Significant protective effects were also noted against the risk of having one or more acute respiratory infection vs placebo in trials that were not restricted only to participants with asthma or chronic obstructive pulmonary disease (COPD).

The meta-analysis for secondary outcomes included only the results of placebo-controlled trials. Without considering participant- or trial-level factors, vitamin D supplementation did not demonstrate a significant effect on the proportion of participants who experienced 1 or more upper or lower respiratory infection, used antibiotics to treat an infection, reported absence from school or work, or had been admitted to the hospital, or who went to the emergency department.

Study limitations include the analysis of aggregate trial-level, rather than individual participant-level data due to the need for results in the face of the COVID-19 pandemic, a lack of participant-level data on race, ethnicity, or obesity as potential effect-modifiers, and an inability to account for other factors that might influence the protective effect of supplementation.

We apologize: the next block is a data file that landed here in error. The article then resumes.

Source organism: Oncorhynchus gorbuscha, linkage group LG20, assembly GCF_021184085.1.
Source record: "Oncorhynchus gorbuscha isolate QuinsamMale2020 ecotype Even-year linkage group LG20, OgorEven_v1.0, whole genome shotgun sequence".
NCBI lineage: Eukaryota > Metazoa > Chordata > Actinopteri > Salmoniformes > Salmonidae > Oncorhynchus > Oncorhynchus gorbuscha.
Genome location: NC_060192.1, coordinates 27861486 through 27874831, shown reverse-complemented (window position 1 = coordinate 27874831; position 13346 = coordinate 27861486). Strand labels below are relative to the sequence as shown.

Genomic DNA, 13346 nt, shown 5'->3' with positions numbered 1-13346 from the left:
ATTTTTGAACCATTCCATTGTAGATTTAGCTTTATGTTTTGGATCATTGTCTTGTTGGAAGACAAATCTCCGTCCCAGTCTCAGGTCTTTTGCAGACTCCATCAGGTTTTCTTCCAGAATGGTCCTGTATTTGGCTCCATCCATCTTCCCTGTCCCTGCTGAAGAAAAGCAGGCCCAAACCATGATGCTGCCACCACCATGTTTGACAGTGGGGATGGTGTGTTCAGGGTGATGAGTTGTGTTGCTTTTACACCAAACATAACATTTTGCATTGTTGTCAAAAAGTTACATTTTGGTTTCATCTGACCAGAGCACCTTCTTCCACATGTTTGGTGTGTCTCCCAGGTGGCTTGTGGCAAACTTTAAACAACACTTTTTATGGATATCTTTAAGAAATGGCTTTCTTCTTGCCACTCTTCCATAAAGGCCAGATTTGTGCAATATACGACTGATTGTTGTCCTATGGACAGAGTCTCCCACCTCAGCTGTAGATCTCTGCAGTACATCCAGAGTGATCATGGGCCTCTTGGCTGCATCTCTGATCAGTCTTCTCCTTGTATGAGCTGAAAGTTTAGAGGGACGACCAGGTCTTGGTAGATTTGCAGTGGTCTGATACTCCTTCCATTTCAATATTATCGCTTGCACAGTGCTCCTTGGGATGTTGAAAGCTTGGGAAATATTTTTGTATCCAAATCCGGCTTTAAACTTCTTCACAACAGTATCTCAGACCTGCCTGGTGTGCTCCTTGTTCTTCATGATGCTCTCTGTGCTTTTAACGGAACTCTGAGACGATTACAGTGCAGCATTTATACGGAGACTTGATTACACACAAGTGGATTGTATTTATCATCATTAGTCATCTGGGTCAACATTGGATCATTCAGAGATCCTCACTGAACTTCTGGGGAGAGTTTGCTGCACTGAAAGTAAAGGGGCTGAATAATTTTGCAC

“This updated meta-analysis…showed a significant overall protective effect of this intervention compared with a placebo control,” the researchers wrote. “In contrast to findings of our previous meta-analysis of individual participant-level data, we did not see a protective effect…among participants with the lowest baseline 25(OH)D concentrations.”

“The vitamin D dosing regimen of most benefit was daily and used standard doses (400-1000 IU) for up to 12 months. The relevance of these findings to COVID-19 is not known and requires further investigation,” they concluded.

Disclosure: Several study authors declared affiliations with the pharmaceutical industry. Please see the original reference for a full list of authors’ disclosures.


Jolliffe DA, Camargo Jr CA, Sluyter JD, et al. Vitamin D supplementation to prevent acute respiratory infections: A systematic review and meta-analysis of aggregate data from randomized controlled trials. Published online March 30, 2021. Lancet Diabetes Endocrinol. doi: 10.1016/S2213-8587(21)00051-6.

This article originally appeared on Endocrinology Advisor